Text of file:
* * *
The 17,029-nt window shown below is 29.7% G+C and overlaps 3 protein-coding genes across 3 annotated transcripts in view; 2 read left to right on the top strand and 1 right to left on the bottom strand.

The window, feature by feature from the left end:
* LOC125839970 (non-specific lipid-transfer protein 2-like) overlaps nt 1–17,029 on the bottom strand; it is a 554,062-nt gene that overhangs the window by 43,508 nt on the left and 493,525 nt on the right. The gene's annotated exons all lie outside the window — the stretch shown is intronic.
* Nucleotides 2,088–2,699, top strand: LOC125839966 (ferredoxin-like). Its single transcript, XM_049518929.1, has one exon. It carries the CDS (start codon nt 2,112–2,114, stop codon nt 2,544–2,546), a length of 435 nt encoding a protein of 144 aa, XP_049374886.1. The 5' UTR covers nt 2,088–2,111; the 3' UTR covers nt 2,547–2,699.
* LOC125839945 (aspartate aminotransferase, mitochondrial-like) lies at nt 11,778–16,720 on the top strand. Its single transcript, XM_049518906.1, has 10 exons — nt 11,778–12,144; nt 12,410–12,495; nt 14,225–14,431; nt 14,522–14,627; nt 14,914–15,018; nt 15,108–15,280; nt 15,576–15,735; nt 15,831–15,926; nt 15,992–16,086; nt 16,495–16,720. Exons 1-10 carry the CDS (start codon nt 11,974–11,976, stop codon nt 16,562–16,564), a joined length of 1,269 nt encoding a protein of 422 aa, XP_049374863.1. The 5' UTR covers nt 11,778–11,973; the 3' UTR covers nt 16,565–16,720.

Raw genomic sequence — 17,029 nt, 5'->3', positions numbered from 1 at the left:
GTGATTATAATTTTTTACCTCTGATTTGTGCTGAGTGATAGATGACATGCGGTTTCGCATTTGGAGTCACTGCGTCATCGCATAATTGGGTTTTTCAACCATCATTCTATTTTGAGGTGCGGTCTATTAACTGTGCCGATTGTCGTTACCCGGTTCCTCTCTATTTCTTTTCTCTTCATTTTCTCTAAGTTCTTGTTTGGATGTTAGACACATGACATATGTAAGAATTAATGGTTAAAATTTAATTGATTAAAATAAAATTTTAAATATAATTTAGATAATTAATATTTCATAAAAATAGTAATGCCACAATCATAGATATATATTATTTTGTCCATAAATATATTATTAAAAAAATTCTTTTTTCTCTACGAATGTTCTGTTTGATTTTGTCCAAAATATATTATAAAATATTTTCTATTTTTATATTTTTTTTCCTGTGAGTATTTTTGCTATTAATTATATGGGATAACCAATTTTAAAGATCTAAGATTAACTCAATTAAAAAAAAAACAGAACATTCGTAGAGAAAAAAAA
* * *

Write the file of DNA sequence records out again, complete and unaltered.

The 17,029-nt window shown below is 29.7% G+C and overlaps 3 protein-coding genes across 3 annotated transcripts in view; 2 read left to right on the top strand and 1 right to left on the bottom strand.

The window, feature by feature from the left end:
* LOC125839970 (non-specific lipid-transfer protein 2-like) overlaps nt 1–17,029 on the bottom strand; it is a 554,062-nt gene that overhangs the window by 43,508 nt on the left and 493,525 nt on the right. The gene's annotated exons all lie outside the window — the stretch shown is intronic.
* Nucleotides 2,088–2,699, top strand: LOC125839966 (ferredoxin-like). Its single transcript, XM_049518929.1, has one exon. It carries the CDS (start codon nt 2,112–2,114, stop codon nt 2,544–2,546), a length of 435 nt encoding a protein of 144 aa, XP_049374886.1. The 5' UTR covers nt 2,088–2,111; the 3' UTR covers nt 2,547–2,699.
* LOC125839945 (aspartate aminotransferase, mitochondrial-like) lies at nt 11,778–16,720 on the top strand. Its single transcript, XM_049518906.1, has 10 exons — nt 11,778–12,144; nt 12,410–12,495; nt 14,225–14,431; nt 14,522–14,627; nt 14,914–15,018; nt 15,108–15,280; nt 15,576–15,735; nt 15,831–15,926; nt 15,992–16,086; nt 16,495–16,720. Exons 1-10 carry the CDS (start codon nt 11,974–11,976, stop codon nt 16,562–16,564), a joined length of 1,269 nt encoding a protein of 422 aa, XP_049374863.1. The 5' UTR covers nt 11,778–11,973; the 3' UTR covers nt 16,565–16,720.

Raw genomic sequence — 17,029 nt, 5'->3', positions numbered from 1 at the left:
GTGATTATAATTTTTTACCTCTGATTTGTGCTGAGTGATAGATGACATGCGGTTTCGCATTTGGAGTCACTGCGTCATCGCATAATTGGGTTTTTCAACCATCATTCTATTTTGAGGTGCGGTCTATTAACTGTGCCGATTGTCGTTACCCGGTTCCTCTCTATTTCTTTTCTCTTCATTTTCTCTAAGTTCTTGTTTGGATGTTAGACACATGACATATGTAAGAATTAATGGTTAAAATTTAATTGATTAAAATAAAATTTTAAATATAATTTAGATAATTAATATTTCATAAAAATAGTAATGCCACAATCATAGATATATATTATTTTGTCCATAAATATATTATTAAAAAAATTCTTTTTTCTCTACGAATGTTCTGTTTGATTTTGTCCAAAATATATTATAAAATATTTTCTATTTTTATATTTTTTTTCCTGTGAGTATTTTTGCTATTAATTATATGGGATAACCAATTTTAAAGATCTAAGATTAACTCAATTAAAAAAAAAACAGAACATTCGTAGAGAAAAAAAA